by Maria Corti

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Publishers Weekly - Publisher's Weekly
This vivid and beautifully written novel uses different voices to relate the days in 1480 when Turks attacked the small southern Italian fishing village of Otranto . Simple Colangelo describes how he and his fellow fishermen were enlisted to protect their home and reminisces about meeting with his future wife in secret . When Francesco Zurlo arrives to govern Otranto , he has to deal not only with unfriendly subjects but also with a stubborn son who dreams of fighting the Turks, and his only friend's infatuation with a much younger woman named Idrusa . Idrusa also speaks. The young widow of a fisherman she never loved, she carries on an affair with a Spanish officer under the watchful eyes of her neighbors . Another narrator, Nachira, hides out in a wine cellar to avoid the conquering Turks and then is threatened with death if he does not convert to Islam. A year later, Aloise de Marco describes the inhabitants of Otranto as they celebrate their liberation. A flawless translation maintains the individuality of each voice, and in an informative preface Bright cogently explains the choice to use modern speech in a tale that reverberates in the 20th century on different levels, making observations about class, gender and politics. (Nov.)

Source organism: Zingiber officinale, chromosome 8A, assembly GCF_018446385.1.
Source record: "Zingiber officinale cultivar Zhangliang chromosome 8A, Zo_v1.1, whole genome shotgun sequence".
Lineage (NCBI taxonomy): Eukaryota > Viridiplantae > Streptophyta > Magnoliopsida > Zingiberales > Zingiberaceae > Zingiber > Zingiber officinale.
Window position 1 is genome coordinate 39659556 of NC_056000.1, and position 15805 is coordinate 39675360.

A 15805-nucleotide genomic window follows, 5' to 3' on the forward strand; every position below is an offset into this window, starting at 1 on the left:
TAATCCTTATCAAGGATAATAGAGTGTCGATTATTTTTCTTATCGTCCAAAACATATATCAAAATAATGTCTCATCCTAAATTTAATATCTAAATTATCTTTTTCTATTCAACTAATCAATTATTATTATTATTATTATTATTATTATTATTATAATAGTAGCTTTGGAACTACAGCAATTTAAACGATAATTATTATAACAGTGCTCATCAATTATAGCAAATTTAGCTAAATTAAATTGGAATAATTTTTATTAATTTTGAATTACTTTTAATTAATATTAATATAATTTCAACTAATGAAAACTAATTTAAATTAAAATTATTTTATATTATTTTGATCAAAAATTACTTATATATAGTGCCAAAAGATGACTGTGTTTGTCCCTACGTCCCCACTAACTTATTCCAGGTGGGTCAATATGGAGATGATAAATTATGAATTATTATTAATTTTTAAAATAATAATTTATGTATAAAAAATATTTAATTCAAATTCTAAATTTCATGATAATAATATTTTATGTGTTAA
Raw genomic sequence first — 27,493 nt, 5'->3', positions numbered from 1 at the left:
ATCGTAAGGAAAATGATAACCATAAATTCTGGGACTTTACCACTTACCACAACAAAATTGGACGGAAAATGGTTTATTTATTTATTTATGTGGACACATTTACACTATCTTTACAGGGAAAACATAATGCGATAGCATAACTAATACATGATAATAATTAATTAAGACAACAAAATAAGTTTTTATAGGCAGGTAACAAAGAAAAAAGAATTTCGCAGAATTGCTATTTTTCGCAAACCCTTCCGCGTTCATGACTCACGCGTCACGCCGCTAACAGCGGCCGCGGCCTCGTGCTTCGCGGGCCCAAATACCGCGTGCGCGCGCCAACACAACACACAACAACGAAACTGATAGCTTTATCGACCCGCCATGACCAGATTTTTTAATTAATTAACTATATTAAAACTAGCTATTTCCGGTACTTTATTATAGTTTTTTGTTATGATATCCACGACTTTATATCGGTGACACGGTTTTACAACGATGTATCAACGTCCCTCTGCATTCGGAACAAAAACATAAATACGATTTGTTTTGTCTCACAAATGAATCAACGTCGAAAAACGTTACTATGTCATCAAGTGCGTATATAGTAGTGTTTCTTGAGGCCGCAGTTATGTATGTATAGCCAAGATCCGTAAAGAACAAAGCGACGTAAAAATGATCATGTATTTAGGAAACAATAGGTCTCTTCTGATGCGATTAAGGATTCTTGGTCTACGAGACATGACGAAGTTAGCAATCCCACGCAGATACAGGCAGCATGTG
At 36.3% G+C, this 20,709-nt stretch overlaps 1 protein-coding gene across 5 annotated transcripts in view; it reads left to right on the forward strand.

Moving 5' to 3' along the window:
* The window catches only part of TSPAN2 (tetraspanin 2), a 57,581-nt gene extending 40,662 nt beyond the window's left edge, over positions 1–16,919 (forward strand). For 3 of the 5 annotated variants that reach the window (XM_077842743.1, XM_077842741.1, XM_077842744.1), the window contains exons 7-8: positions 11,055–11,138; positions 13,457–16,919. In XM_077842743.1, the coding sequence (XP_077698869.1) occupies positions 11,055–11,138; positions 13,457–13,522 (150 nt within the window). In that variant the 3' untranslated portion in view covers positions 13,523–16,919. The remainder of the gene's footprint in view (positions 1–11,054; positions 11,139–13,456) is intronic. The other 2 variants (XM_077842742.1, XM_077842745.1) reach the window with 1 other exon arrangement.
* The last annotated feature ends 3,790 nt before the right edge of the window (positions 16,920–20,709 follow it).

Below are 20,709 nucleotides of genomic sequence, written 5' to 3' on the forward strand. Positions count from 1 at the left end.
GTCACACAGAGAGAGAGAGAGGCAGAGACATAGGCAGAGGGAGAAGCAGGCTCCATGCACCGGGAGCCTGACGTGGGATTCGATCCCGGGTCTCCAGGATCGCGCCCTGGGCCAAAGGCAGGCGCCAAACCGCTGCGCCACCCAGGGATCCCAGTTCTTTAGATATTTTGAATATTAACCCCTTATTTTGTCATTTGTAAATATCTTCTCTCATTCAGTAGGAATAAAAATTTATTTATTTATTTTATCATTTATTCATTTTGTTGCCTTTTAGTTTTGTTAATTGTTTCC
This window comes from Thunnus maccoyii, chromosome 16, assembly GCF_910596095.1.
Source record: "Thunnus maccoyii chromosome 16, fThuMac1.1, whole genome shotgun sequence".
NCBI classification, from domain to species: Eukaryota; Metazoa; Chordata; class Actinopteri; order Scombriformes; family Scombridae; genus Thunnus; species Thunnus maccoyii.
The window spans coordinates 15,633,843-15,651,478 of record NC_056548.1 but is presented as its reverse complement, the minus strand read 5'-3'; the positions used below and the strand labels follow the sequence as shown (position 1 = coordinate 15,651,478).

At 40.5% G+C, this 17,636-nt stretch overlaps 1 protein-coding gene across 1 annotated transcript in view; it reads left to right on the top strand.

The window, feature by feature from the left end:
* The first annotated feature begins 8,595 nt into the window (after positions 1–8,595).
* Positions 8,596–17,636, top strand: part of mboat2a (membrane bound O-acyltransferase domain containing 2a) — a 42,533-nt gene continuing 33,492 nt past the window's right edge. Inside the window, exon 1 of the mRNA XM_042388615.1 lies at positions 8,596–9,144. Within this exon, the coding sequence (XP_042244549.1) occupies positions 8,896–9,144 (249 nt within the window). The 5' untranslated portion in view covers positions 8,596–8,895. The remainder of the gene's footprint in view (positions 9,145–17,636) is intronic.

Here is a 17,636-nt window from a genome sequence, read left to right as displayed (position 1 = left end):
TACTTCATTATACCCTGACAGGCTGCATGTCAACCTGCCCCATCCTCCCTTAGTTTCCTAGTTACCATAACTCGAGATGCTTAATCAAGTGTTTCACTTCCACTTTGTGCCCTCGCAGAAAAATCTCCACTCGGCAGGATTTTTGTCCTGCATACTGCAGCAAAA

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Italica Press
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